The Justice Department agreed Monday to former President Donald Trump’s choice for a special master to adjudge the dispute over papers seized by the FBI in the raid on his Mar-a-Lago home.
According to court papers filed Monday, the department agreed to Judge Raymond J. Dearie for the post.
Judge Dearie is a former chief federal judge in New York who now enjoys senior status in Brooklyn federal court, which means he can take on a lighter case load. He was appointed to the bench by former President Reagan.
The 78-year-old judge also served as a U.S. attorney and as a judge on the Foreign Intelligence Surveillance Court, which reviews sensitive intelligence cases.
Prosecutors asked U.S. District Court Judge Aileen M. Cannon to appoint Mr. Dearie along with its two proposed picks; retired Judge Barbara S. Jones, who acted as a special master in an investigation of former Trump attorney Rudolph W. Giuliani, and Thomas B. Griffith, a retired appeals judge for the District of Columbia Circuit.
“Each have substantial judicial experience, during which they have presided over federal criminal and civil cases, including federal cases involving national security and privilege concerns,” prosecutors wrote.
Mr. Trump’s legal team had also nominated Paul Huck Jr., who previously served as the deputy attorney general in Florida and as a general counsel to former Florida Gov. Charlie Crist, who at the time was a Republican. The Justice Department said in its filing that it opposes Mr. Huck’s nomination because he doesn’t have the experience with national security and privilege cases.
In a separate filing, Mr. Trump’s attorneys said the Justice Department’s proposed special master candidates are “not suitable” for the job, but they didn’t explain why.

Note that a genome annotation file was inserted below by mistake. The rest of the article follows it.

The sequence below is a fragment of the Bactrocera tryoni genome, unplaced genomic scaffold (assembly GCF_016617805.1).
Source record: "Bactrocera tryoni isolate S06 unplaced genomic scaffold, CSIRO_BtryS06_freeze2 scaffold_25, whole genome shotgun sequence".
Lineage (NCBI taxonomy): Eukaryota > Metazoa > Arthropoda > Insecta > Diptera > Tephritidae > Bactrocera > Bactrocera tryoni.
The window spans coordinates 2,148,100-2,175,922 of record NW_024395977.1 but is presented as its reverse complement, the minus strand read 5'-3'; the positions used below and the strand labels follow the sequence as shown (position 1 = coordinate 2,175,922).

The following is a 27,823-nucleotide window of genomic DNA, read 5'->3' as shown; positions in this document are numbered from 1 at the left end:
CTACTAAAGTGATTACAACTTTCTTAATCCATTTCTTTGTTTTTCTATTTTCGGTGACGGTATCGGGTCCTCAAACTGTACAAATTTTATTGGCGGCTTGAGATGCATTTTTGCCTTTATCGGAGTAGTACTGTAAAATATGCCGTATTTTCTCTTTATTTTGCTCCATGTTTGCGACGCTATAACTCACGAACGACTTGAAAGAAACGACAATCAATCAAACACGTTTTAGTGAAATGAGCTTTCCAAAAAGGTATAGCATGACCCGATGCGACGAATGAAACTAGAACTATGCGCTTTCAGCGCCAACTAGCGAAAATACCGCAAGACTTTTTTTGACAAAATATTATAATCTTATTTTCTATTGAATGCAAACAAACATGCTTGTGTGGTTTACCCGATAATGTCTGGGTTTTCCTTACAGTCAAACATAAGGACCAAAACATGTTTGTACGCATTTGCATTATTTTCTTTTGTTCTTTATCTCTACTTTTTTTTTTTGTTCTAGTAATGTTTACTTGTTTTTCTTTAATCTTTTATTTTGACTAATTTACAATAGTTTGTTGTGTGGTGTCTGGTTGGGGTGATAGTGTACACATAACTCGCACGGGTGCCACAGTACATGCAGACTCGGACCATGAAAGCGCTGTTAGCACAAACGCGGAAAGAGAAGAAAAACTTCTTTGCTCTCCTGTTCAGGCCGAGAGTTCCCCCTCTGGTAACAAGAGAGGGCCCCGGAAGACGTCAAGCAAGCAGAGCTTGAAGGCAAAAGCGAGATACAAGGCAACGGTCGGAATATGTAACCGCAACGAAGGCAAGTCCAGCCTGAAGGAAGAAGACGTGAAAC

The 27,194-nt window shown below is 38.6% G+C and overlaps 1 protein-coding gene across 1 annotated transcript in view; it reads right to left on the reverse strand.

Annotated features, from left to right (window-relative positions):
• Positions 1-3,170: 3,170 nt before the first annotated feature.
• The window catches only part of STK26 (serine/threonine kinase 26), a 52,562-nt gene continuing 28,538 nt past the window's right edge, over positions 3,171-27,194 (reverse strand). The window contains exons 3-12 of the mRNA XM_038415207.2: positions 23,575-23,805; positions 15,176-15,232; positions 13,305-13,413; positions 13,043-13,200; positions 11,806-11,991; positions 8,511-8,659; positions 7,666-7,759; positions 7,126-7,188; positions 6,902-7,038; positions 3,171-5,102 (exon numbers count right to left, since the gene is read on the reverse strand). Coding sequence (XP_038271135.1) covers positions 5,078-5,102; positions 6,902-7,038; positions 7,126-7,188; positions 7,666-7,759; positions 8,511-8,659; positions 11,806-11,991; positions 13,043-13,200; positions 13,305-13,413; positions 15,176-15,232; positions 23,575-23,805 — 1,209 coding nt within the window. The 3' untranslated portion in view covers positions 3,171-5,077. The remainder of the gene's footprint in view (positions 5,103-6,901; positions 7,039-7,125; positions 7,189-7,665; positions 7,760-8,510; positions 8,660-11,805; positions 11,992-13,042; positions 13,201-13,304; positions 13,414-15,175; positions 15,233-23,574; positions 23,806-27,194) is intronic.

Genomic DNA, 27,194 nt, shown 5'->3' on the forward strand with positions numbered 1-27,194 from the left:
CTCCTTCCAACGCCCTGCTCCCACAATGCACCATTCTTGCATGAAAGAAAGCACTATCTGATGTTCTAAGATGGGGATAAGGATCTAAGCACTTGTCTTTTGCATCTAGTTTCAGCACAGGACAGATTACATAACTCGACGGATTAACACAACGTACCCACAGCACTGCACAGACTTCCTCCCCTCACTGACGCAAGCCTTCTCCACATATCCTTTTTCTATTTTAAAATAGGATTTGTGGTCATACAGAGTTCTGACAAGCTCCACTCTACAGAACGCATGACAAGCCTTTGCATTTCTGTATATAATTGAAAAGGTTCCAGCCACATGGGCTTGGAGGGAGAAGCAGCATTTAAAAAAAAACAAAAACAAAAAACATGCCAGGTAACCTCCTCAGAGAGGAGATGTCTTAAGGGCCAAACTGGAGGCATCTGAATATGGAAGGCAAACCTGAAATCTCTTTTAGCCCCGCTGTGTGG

“Plaintiff objects to the proposed nominees of the Department of Justice. Plaintiff believes there are specific reasons why those nominees are not preferred for service as special master in this case,” the Trump attorneys wrote.
The lawyers said Judge Cannon did not ask for detailed reasoning about their objections, but they said they would provide it if she requested
Judge Cannon still must approve who or how many candidates will serve as special master, but it is rare for a judge to reject a mutually-agreed-on adjudicator. It is unclear when she would issue a ruling.
In a Labor Day ruling, Judge Cannon granted Mr. Trump’s request to appoint a special master to review documents seized at Mar-a-Lago during the Aug. 8 FBI raid.
She dismissed objections by the Justice Department, who raised concerns that the appointment of a special master would slow down its criminal investigation into Mr. Trump’s potential mishandling of classified government documents.
Earlier on Monday, Mr. Trump’s team filed court papers calling for speedy implementation of Judge Cannon’s order that a special master should review the seized documents to see whether any should be kept from federal prosecutors because they are shielded by attorney-client or presidential privileges.